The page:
Normally, the inflammatory response diminishes when the cause has been eliminated. Anti-inflammatory cytokines such as Interleukin-4 (IL-4), Interleukin 10 (IL-10) or Vascular Endothelial Growth Factor (VEGF) stop the inflammatory response and initiate healing processes such as scarring or vascular and tissue remodeling.
In a healthy organism, the concentration of pro- and anti-inflammatory cytokines is small and both groups of cytokines are in equilibrium. During acute inflammation, proinflammatory cytokines and subsequently anti-inflammatory cytokines are overproduced, and after healing, equilibrium is re-established.
Chronic inflammation, on the other hand, leads to the simultaneous release of pro- and anti-inflammatory cytokines. In contrast to acute inflammation, a permanent overproduction of cytokines is observed in chronic inflammation. Thus, the inflammation cannot subside and is maintained permanently.
Causes of chronic inflammation can be e.g. Bacteria that have survived through inconsistent antibiotic therapy or in anatomical niches (e.g., gallbladder, bowel diverticulum) and repeatedly provoke inflammatory responses. Other causes include the persistent supply of toxins such as alcohol, which can lead to chronic liver inflammation if abused, or the inhalation of asbestos, which can cause chronic pneumonia. Even autoimmune diseases, in which the immune system attacks the body's own structures, can cause chronic inflammatory conditions. Examples are rheumatoid arthritis, fibromyalgia, ankylosing spondylitis, psoriasis or lupus erythematosus.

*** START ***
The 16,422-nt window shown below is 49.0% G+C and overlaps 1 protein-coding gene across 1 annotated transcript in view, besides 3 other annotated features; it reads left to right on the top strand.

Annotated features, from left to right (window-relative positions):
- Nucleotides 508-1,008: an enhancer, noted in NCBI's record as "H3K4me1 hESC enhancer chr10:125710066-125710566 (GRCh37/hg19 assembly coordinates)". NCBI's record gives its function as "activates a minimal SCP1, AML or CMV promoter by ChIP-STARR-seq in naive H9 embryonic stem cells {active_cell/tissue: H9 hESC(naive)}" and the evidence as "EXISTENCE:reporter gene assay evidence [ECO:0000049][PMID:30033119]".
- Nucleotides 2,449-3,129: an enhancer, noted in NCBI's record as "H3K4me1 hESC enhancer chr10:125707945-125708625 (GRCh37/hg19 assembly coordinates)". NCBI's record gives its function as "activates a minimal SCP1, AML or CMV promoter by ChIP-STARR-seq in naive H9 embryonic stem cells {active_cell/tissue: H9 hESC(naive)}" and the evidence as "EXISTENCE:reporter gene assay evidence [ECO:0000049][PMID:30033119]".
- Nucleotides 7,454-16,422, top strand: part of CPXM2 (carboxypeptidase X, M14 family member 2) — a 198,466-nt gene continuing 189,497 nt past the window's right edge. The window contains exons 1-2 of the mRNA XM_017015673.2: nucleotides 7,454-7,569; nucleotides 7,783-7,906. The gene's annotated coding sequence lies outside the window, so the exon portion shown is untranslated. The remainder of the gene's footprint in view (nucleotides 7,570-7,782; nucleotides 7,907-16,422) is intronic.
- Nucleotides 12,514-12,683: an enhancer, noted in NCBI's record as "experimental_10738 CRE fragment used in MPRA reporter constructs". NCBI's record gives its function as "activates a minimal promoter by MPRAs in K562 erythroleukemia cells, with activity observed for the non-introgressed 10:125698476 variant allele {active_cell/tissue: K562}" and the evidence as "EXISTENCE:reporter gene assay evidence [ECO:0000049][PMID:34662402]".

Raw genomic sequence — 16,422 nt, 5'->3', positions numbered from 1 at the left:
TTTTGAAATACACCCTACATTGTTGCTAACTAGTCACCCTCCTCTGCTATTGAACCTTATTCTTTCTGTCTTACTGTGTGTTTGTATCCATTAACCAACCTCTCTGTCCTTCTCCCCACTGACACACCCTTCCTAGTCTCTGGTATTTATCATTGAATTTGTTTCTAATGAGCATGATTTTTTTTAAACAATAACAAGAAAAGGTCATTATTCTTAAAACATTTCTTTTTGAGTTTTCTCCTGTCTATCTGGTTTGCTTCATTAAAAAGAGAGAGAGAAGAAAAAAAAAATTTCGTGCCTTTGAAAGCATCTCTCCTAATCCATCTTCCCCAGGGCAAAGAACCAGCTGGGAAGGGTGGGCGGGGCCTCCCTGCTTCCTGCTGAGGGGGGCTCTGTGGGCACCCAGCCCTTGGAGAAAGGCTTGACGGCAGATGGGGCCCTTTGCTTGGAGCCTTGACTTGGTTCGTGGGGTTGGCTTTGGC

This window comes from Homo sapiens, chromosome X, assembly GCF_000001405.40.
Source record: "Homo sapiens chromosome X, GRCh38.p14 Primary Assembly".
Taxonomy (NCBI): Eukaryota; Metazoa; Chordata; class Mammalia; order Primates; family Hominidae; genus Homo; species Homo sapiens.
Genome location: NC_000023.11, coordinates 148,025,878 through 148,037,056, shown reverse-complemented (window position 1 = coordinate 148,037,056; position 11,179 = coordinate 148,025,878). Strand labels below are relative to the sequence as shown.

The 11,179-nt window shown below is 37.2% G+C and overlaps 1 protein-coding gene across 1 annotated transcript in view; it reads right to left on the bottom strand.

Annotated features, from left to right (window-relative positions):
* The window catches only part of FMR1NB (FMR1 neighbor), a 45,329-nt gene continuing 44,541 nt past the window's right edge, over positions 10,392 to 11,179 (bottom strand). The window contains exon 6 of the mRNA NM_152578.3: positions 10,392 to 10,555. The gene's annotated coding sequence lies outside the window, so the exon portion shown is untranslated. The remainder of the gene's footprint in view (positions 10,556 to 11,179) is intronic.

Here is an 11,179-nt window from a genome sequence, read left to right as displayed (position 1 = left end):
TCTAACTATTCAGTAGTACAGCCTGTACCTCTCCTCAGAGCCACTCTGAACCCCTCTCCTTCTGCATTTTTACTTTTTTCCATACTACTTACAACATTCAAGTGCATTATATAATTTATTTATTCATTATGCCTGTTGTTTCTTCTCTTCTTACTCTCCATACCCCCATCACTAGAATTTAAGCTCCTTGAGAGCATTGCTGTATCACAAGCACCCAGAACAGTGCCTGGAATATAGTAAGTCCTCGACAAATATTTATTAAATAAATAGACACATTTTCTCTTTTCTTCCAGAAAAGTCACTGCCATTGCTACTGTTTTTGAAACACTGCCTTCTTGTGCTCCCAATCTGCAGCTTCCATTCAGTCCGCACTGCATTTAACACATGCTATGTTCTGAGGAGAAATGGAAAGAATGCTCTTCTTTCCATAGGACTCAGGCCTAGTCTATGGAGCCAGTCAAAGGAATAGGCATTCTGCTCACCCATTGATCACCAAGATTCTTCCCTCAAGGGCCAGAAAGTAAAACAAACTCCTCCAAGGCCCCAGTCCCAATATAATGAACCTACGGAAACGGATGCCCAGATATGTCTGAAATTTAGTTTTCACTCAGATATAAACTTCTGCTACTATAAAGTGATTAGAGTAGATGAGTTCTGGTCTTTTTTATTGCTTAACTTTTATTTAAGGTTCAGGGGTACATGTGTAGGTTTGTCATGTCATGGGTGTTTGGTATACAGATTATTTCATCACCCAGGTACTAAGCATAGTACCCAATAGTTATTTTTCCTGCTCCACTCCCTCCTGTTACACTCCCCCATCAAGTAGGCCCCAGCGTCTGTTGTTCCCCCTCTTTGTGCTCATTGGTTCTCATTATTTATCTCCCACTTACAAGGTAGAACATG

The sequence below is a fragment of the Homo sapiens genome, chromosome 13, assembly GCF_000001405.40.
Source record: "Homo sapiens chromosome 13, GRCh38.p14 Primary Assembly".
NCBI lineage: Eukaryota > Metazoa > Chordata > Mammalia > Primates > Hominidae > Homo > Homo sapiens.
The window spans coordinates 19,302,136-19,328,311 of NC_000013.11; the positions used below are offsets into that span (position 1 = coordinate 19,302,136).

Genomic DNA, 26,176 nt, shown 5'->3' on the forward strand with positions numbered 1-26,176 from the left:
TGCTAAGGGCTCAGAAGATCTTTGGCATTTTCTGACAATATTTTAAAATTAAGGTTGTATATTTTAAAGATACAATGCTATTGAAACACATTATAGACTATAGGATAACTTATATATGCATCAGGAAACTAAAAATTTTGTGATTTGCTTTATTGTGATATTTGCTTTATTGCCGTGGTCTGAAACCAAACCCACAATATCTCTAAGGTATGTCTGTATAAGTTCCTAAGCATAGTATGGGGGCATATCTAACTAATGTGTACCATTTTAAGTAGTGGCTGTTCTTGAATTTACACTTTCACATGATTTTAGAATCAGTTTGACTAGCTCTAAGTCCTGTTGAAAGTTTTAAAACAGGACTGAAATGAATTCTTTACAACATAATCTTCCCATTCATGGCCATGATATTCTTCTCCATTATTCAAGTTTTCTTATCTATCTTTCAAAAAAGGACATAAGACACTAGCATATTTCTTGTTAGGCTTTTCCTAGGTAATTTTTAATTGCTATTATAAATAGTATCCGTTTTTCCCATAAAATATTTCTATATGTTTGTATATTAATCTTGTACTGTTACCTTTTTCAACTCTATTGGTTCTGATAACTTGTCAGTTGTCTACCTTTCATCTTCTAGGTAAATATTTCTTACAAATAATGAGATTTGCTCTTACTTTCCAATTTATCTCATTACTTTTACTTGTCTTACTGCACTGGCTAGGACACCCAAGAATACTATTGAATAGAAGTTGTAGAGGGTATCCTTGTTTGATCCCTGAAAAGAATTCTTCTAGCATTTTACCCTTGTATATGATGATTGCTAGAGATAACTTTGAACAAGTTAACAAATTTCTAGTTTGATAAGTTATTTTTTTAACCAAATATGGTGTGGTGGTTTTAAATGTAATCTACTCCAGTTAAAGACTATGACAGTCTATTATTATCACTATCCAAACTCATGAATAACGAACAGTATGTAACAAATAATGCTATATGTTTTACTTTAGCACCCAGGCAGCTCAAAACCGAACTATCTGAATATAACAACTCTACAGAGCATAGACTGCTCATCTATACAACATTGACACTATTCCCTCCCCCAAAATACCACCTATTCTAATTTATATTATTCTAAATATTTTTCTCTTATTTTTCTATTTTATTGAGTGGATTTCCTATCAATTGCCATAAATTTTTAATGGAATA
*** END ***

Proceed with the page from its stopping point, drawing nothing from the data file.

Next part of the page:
The enzymes contained in KaRazym® are proteases (protein-splitting enzymes) that can bind to the body's own protein α-2-macroglobulin (a2M). A2M is an antiprotease that has the task of eliminating a broad spectrum of extrinsic proteases (e.g., ingested through food and entering the blood via the intestinal wall) and eliminating excess endogenous proteases (e.g., trypsin, elastase). After binding of the protease, a2M docks to the LRP receptor of the endothelial cells and is taken up into the cell. Subsequently, a2M and the protease are degraded in the vacuole of the cell.
However, this is not the only function of a2M. Upon binding of the protease, the molecule undergoes a conformational change, meaning it changes its structure. This releases binding sites for cytokines; one speaks now of activated a2M. The enzymes supplied with KaRazym® increase the amount of activated a2M and deliver more cytokines (pro- and anti-inflammatory) to the endothelial cells to be degraded (Bonner and Brody 1995, LaMarre et al., 1991).
The effect of Karazym® is thus to reduce the duration of acute inflammation and to curb the progression of chronic inflammation. Both take place by the disposal of excessively produced cytokines via the antiprotease a2M. A study (Wu, Patel and Pizzo 1998) even suggests that the affinity of a2M for proinflammatory cytokines such as TNF-α, IL-2 or IL-6 or for anti-inflammatory cytokines such as TGF-β changes depending on the phase of the inflammatory response.
The binding of proteases causes a conformational change of alpha-2-macroglobulin, thereby activating binding sites for cytokines.